The Strad's experts evaluate the latest string recordings
Cello/Diverse. Debussy: Suite italienne. Debussy: Cello Sonata. Brahms: Cello Sonata no.2 in F major op.99. Morricone: Gabriel’s Oboe
Wednesday, 01 April 2009
Susanne Beer (cello) Gareth Hancock (piano)
Stravinsky, Debussy, Brahms, Morricone
Divine Art dda 25068
With an impressive roster of tutors listed on Susanne Beer’s biography, from Pergamenschikow and Pleeth to Isserlis and Gutman, coupled with a wide professional experience including the post of sub-principal cellist of the London Philharmonic Orchestra, one perhaps might expect more from this CD of traditional repertoire. Yet despite a warmly balanced recording, the overall impression is somewhat disappointing.
Stravinsky’s Suite italienne assumes a heavy articulation from the outset. A few of the double-stops in the introduction sound strained, and the necessary joie de vivre is thin on the ground. Few players can maintain a happy stance, however, in the tortuous Tarentella, which is a turbulent challenge in thumb position. If it becomes a struggle, though, then this is surely not a piece to commit to CD and here the intonation is never quite secure enough. Much in the same manner the finale seems deliberate and stodgy.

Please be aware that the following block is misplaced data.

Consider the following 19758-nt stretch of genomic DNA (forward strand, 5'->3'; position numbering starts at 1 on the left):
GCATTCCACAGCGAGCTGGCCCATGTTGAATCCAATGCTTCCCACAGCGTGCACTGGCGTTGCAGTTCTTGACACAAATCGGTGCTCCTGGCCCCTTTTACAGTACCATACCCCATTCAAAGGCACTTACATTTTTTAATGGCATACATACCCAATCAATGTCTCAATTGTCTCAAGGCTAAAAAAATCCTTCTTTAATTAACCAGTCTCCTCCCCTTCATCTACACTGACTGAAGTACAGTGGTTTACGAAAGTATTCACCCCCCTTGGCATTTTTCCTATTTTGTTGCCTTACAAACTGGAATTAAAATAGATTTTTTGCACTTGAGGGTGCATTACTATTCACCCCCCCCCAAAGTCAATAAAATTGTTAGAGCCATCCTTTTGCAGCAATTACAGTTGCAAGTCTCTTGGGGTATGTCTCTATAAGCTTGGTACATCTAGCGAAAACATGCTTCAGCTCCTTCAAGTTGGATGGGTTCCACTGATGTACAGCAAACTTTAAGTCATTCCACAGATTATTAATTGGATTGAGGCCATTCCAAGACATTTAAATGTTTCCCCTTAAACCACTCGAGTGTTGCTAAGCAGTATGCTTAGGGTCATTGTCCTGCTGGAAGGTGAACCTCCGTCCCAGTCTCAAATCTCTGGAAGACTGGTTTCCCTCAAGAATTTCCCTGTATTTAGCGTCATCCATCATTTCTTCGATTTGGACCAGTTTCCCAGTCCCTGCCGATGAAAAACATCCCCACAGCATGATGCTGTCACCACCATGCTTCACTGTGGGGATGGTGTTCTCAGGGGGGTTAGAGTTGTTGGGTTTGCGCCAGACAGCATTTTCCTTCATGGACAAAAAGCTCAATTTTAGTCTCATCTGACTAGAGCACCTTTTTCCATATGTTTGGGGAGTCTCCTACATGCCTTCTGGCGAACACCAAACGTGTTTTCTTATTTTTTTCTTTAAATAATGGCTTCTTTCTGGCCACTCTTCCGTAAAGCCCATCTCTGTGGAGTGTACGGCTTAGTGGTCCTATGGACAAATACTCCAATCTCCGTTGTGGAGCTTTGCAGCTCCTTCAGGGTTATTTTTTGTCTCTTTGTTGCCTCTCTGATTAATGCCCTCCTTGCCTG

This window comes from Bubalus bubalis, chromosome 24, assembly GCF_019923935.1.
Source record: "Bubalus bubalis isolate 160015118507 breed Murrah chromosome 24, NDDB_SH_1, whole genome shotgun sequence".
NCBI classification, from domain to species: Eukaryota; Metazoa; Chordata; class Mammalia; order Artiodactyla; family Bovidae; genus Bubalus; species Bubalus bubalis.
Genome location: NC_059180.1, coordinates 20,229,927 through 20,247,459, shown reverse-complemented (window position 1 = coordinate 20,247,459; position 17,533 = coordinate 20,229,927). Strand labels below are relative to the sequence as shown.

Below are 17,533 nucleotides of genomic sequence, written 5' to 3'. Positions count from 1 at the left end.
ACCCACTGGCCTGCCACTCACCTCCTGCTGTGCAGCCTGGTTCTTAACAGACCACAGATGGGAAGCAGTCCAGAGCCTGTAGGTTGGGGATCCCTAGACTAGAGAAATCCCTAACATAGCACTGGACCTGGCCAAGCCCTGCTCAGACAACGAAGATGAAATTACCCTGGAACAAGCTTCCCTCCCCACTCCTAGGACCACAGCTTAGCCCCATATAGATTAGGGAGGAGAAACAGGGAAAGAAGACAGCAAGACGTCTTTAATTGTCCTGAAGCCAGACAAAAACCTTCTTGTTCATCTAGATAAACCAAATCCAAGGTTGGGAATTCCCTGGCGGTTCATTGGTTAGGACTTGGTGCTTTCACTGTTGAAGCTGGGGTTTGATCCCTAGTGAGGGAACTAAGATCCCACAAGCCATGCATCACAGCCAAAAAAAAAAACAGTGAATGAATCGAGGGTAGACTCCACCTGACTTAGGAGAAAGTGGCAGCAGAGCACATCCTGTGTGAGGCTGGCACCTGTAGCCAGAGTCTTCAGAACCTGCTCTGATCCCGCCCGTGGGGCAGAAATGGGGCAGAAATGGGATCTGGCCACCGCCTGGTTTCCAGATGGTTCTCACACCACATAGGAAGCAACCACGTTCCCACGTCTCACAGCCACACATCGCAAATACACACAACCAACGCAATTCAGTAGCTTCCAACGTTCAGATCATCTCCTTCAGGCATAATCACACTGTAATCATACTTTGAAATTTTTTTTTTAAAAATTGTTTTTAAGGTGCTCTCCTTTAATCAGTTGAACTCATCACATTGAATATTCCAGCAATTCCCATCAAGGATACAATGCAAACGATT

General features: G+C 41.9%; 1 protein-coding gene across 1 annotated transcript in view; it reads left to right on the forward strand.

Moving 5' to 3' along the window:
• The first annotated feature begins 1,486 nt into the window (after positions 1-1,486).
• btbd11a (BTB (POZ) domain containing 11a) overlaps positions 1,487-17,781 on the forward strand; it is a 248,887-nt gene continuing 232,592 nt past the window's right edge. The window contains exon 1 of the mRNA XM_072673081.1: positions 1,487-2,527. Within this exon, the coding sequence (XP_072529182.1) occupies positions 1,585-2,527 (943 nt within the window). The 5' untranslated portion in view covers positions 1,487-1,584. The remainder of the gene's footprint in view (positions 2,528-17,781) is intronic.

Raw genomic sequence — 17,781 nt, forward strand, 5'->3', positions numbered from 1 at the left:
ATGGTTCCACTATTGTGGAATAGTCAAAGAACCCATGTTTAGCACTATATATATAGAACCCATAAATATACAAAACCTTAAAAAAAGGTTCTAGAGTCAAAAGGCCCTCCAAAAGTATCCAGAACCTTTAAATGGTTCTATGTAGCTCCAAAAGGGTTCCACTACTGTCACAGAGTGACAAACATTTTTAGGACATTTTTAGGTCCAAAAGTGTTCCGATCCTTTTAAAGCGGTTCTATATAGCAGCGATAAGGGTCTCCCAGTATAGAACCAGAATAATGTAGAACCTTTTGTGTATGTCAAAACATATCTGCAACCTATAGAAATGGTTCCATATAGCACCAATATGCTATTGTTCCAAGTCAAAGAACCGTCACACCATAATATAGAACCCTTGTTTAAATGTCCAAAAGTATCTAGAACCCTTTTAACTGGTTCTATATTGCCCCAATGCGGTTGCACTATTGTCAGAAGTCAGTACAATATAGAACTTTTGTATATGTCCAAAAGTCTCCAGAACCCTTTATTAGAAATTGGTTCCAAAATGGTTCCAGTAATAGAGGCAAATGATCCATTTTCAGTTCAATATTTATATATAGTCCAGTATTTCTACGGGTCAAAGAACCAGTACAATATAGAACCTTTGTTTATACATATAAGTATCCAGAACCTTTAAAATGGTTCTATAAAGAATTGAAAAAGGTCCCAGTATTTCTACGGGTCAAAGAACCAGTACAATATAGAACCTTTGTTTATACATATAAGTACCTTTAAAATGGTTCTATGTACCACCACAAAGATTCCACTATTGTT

Obviously one expects the interpreters to explore beyond the notes themselves, and this they do in Debussy’s Cello Sonata, despite so much being precisely written in the score. Fantasy and an ear for colour to reflect the harmony underneath are also essential, but to my mind these aspects are undernourished in this interpretation. There is a fleeting but exposed moment of poor co-ordination with the piano in the animato passage of the Prélude, while in the Finale all the subito pianos are studiously absent. Brahms’s Second Sonata, on the other hand, offers a more promising performance after a rather deliberate opening.
From the April 2009 issue. Subscribe to The Strad or download our digital edition as part of a 30-day free trial.